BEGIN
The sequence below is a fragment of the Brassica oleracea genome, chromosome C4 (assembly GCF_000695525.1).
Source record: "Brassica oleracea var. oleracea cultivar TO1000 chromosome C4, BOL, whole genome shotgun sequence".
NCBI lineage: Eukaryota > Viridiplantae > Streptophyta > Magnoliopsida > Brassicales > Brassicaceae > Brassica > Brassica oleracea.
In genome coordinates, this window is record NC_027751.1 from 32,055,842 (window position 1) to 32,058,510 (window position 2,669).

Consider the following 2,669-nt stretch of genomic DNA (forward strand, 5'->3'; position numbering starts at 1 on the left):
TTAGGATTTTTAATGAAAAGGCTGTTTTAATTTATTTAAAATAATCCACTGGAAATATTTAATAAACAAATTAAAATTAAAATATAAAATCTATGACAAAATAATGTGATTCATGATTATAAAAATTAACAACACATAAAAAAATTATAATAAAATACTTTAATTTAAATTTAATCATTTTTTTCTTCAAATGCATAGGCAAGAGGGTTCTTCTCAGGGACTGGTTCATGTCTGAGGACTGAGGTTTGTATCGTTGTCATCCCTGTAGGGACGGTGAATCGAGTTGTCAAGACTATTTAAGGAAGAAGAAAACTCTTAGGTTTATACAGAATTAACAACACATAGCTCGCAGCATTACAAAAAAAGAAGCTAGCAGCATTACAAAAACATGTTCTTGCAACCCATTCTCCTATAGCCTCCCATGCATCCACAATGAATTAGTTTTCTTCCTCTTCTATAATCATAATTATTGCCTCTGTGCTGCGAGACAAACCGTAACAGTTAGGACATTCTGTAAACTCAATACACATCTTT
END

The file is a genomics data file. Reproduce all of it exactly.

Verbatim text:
The sequence below is a fragment of the Brassica oleracea genome, chromosome C4 (assembly GCF_000695525.1).
Source record: "Brassica oleracea var. oleracea cultivar TO1000 chromosome C4, BOL, whole genome shotgun sequence".
NCBI lineage: Eukaryota > Viridiplantae > Streptophyta > Magnoliopsida > Brassicales > Brassicaceae > Brassica > Brassica oleracea.
In genome coordinates, this window is record NC_027751.1 from 32,055,842 (window position 1) to 32,058,510 (window position 2,669).

Consider the following 2,669-nt stretch of genomic DNA (forward strand, 5'->3'; position numbering starts at 1 on the left):
TTAGGATTTTTAATGAAAAGGCTGTTTTAATTTATTTAAAATAATCCACTGGAAATATTTAATAAACAAATTAAAATTAAAATATAAAATCTATGACAAAATAATGTGATTCATGATTATAAAAATTAACAACACATAAAAAAATTATAATAAAATACTTTAATTTAAATTTAATCATTTTTTTCTTCAAATGCATAGGCAAGAGGGTTCTTCTCAGGGACTGGTTCATGTCTGAGGACTGAGGTTTGTATCGTTGTCATCCCTGTAGGGACGGTGAATCGAGTTGTCAAGACTATTTAAGGAAGAAGAAAACTCTTAGGTTTATACAGAATTAACAACACATAGCTCGCAGCATTACAAAAAAAGAAGCTAGCAGCATTACAAAAACATGTTCTTGCAACCCATTCTCCTATAGCCTCCCATGCATCCACAATGAATTAGTTTTCTTCCTCTTCTATAATCATAATTATTGCCTCTGTGCTGCGAGACAAACCGTAACAGTTAGGACATTCTGTAAACTCAATACACATCTTT